By Hobson Hogan
Principal, Investment Banking
There is a time in everyone’s life when you are holding onto something too tightly. I was reminded of this fact by my son on Christmas Day. Santa had brought him a new bike and, unlike his old bike, it did not have training wheels or even a place to put training wheels – this was his first “big boy” bike. While I knew it was time for him to get out there and fall down, brush himself off and get back up; I had a hard time letting go – literally. I wanted to hang onto the seat and steady the bike, so my son would not fall. I am sure that part of it was that I did not want to see my son get hurt, but the other part was about control. If I was holding onto the seat, I still had some control over where my son was going and his speed. We worked on riding his bike the next day, but it did not feel like my son was making much progress.
Fortunately for my son, we had some mild December weather that allowed me a round of golf. Upon my return home, my son was doing laps in our driveway all by himself. It turns out that left to his own devices, he figured it out. Yes, he fell, but he learned from his falls. Did he need my encouragement? Absolutely! He also needed space to succeed.
Reflecting on my son’s achievement, I realized that this is the perfect metaphor for the situation that many A/E owners find themselves during an ownership transition. They must learn when to let go and allow the next generation the latitude to make decisions, to try new things and even fail. I think that all owners understand that they need to develop future leaders within their firms. However, many have trouble ceding the power to manage and ultimately lead. This can be very difficult, especially for leaders who helped build successful practices and firms. To some, letting others make decisions is admitting that they may not be as crucial to the success of the firm as they believe. This is a trap that can destroy value and lead a firm to the long road of decline.
I recently attended the seminar Ed Friedrichs’ did for ZweigWhite on leadership. Ed believes strongly in codifying a succession plan that allows up-and-comers in your firm the opportunity to grow as leaders. This is a process and one that cannot be completed overnight. The process must start out small and build up over time. Your next generation must learn to walk before they can run. However, they need to be in a situation where they can succeed or fail. It is only when the outcome is in doubt that you can truly determine who has the ability to succeed you in the future. The role of the senior principals in this case becomes that of counselor, mentor and cheerleader. It is counterproductive to second-guess every decision that is made, especially if the only fault you can find is that you would have done things differently. To be truly committed to the process, you must approach leadership development with a positive attitude – support the next generation as they learn to lead.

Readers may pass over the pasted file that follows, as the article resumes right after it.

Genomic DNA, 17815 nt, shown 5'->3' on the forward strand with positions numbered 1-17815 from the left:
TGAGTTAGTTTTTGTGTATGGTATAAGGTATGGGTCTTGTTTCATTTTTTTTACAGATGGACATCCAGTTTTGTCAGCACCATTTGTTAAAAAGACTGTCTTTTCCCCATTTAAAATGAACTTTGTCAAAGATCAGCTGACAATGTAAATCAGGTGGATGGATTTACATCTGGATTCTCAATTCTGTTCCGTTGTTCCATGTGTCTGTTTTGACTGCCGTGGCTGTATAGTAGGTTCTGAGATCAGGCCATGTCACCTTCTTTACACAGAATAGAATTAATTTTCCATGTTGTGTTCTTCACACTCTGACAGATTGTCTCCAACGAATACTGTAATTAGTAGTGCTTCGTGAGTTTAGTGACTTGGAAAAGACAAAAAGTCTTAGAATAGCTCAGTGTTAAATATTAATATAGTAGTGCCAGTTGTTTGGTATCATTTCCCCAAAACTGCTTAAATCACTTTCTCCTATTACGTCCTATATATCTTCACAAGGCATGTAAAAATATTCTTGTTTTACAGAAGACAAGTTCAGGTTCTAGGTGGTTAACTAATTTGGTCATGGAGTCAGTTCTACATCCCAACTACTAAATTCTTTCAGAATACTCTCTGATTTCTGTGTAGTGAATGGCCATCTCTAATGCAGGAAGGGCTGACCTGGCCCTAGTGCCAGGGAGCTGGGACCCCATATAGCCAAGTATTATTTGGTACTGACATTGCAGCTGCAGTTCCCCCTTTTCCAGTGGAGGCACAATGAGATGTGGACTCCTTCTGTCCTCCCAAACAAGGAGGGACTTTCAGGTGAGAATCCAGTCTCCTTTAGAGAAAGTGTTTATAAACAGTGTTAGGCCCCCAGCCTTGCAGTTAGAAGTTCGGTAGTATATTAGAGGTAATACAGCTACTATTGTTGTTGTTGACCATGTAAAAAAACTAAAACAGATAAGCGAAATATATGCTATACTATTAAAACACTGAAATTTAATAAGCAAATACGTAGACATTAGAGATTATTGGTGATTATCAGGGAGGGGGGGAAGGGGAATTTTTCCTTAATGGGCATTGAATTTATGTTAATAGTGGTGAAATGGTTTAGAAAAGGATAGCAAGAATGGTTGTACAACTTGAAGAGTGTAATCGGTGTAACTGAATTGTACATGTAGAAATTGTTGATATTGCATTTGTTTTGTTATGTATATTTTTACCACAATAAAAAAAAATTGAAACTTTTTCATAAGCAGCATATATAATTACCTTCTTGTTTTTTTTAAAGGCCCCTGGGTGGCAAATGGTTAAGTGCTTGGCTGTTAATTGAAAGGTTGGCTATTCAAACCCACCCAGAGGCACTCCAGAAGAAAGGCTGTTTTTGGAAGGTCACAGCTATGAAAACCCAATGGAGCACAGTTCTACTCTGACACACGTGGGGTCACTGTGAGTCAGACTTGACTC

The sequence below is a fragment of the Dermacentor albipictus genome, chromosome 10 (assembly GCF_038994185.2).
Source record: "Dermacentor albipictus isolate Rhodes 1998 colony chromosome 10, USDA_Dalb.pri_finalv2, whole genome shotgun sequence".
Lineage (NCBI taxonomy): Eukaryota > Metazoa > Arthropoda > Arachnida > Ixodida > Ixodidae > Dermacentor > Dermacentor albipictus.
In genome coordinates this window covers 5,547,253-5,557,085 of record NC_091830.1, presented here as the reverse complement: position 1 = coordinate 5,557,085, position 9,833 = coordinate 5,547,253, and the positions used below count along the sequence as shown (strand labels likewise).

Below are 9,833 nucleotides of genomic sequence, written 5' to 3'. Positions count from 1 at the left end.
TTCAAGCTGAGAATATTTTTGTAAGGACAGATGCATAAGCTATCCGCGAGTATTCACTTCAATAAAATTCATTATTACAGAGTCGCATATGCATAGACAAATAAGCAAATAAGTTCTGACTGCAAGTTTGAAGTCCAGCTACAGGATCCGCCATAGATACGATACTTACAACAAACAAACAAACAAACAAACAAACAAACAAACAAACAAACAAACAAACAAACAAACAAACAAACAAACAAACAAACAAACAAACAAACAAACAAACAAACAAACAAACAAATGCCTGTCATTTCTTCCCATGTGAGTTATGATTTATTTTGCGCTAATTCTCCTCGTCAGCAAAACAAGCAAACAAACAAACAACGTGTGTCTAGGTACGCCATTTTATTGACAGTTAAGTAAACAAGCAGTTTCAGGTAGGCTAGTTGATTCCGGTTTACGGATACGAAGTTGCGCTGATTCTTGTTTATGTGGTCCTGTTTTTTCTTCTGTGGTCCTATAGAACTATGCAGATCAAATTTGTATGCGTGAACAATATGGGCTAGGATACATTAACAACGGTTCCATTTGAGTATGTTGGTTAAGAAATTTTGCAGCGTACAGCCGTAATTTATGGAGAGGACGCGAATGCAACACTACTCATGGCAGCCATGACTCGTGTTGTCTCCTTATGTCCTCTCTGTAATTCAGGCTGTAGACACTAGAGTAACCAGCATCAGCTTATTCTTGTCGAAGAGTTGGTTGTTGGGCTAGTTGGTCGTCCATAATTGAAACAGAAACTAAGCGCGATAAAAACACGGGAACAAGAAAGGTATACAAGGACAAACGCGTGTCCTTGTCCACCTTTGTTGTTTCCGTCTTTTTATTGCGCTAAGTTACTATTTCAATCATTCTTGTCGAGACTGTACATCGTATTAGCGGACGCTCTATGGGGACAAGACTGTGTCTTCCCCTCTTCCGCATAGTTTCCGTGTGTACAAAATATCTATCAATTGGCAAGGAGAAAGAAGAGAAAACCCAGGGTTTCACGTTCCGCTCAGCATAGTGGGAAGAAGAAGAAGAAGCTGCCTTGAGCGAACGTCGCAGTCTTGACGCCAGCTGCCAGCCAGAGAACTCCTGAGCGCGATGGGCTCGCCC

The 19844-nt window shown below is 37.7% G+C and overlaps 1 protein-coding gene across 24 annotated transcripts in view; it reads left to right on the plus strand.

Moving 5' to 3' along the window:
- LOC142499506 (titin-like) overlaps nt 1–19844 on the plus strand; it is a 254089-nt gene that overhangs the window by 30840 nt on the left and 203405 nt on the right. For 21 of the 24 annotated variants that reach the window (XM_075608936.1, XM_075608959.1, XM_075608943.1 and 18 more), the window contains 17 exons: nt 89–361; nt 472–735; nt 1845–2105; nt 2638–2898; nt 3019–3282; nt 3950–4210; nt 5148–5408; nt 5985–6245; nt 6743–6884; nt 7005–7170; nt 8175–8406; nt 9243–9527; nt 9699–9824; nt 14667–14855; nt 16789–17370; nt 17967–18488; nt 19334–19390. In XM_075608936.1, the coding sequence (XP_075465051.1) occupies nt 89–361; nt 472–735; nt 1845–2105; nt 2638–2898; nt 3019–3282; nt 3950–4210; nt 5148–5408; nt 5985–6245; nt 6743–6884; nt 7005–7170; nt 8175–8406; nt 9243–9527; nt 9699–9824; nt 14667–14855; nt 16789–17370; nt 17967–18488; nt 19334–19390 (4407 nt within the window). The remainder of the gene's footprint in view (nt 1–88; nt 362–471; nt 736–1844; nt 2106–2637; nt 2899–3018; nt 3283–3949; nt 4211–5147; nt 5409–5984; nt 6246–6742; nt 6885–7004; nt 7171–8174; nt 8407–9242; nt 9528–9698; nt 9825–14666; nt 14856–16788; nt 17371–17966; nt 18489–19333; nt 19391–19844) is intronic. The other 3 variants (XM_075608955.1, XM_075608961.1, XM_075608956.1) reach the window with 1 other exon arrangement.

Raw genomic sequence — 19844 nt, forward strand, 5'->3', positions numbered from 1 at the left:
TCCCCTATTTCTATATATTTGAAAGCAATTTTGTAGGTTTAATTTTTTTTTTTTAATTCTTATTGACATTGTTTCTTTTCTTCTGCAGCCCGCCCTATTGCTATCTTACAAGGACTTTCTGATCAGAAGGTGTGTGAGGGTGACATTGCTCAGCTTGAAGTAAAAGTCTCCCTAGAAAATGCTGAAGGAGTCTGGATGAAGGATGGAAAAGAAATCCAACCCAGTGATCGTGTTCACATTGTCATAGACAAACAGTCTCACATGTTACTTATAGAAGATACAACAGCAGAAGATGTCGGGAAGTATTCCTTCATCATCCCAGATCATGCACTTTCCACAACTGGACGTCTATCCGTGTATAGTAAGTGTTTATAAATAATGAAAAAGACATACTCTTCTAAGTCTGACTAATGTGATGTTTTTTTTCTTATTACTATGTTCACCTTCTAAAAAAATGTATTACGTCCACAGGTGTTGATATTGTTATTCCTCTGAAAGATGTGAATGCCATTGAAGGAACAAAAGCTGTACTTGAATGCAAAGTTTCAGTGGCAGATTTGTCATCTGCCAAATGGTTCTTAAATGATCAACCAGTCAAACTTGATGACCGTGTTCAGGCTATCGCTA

No business leader is perfect. Even Warren Buffett has made some lousy investments. There may come a time when a handpicked successor is not working out and you have to make a change. This comes with the territory. However, the possibility that someone may not pan out should not be used as an excuse to not begin a program that will build the future leaders of your firm. When an ownership transition plan is properly constructed, the cost of making the wrong decision on a future leader is likely to be much less than the cost of not developing leaders in the first place. I cannot guarantee that every person with leadership potential will pan out. However, I can guarantee that firms that do not develop a new generation of leadership are less valuable than firms with a deep bench of leadership.
The moral of the story – you have to let go, a little at a time. Be there when they fall or need words of encouragement. The next generation will not be ready to take over the firm tomorrow or the day after, just as my son will not race in the next Tour de France. However, with the right guidance and support, they will be ready when the time comes.